On Monday, the SEC announced that John Coates has been appointed Acting Director of Corp Fin. He has been the John F. Cogan Professor of Law and Economics at Harvard University, where he also served as Vice Dean for Finance and Strategic Initiatives. If that name sounds familiar—even if you haven’t been one of his students—it may be because he sometimes pops up in Matt Levine’s column in Bloomberg as the author of “The Problem of Twelve,” which he describes as the “likelihood that in the near future roughly twelve individuals will have practical power over the majority of U.S. public companies.” Beyond that, he has been a very active member of the SEC’s Investor Advisory Committee, and Committee recommendations he has authored may give us some insight on his perspective on issues.
In this paper, Gaming the System: Three ‘Red Flags’ of Potential 10b5-1 Abuse, from the Rock Center for Corporate Governance at Stanford, the authors examined data from over 20,000 Rule 10b5-1 plans to investigate the extent of insider trading abuse. The study found that some executives did use 10b5-1 plans to conduct “opportunistic, large-scale selling that appears to undermine the purpose of Rule 10b5-1” and highlighted three “red flags” that could be used to detect potentially improper exploitation of Rule 10b5-1. Although the authors acknowledge that they could not determine for certain whether any insiders that avoided losses or otherwise achieved “market-beating returns” actually traded on the basis of material nonpublic information, they contended that average trading returns of the magnitude they found in the study “are highly suspect and, as such, these red flags are suggestive of potential abuse.”
In his 2020 annual letter to CEOs, Laurence Fink, CEO and Chair of BlackRock, the world’s largest asset manager, announced a number of initiatives designed to put “sustainability at the center of [BlackRock’s] investment approach.” According to Fink’s letter, “[c]limate change has become a defining factor in companies’ long-term prospects.” What’s more, he made it clear that companies need to step up their games when it came to sustainability disclosure. (See this PubCo post.) At the Northwestern Law Securities Regulation Institute this week, former SEC Chair Mary Schapiro said that, at companies where she was on the board, Fink’s statement had “an enormous impact last year.” Fink has just released his 2021 letter to CEOs, in which he asks companies to disclose a “plan for how their business model will be compatible with a net zero economy.” Will this year’s letter have the same impact?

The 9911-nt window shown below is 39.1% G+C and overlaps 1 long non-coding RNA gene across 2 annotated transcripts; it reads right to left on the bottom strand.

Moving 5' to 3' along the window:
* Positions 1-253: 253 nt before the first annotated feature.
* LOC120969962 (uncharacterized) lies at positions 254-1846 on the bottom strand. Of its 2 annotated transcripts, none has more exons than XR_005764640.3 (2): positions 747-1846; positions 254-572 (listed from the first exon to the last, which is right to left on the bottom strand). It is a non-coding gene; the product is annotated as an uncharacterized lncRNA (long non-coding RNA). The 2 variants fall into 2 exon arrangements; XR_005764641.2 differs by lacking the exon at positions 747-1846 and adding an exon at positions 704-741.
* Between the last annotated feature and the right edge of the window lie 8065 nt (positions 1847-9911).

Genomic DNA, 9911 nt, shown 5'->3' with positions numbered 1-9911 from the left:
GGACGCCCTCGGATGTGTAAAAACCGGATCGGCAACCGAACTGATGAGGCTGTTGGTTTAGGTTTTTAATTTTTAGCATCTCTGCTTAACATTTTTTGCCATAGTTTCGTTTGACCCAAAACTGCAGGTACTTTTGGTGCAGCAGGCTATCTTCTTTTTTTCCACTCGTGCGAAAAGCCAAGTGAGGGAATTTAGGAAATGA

For several years, we’ve witnessed a fierce debate regarding the extent to which, in making decisions, boards of traditional corporations may take into account constituencies or stakeholders other than shareholders, such as employees and the larger community, or must consider only the impact of the decision on shareholder value. In a 2014 article In the Harvard Business Law Review, then-Chief Justice Leo Strine of the Delaware Supreme Court argued forcefully that, notwithstanding the allure of “stakeholder capitalism,” current corporate accountability structures make it difficult for directors to “do the right thing.” However, he contended, there is a way to effectively shift the power balance to create incentives for good corporate citizenship: the public benefit corporation. By articulating new corporate purposes and mandates, in Strine’s view, the PBC tweaks the normal corporate accountability and incentive structure that traditionally has made corporate managers accountable to only one constituency—shareholders. (See this PubCo post.) But while there have been a few corporations willing to take the IPO plunge as PBCs, there haven’t been any that have taken the risk, as public companies, of changing to the benefit corporation form—until now that is. And what’s most intriguing is that the shareholder vote at this company in favor of becoming a PBC was overwhelming. Is there more public shareholder support for PBCs than we thought?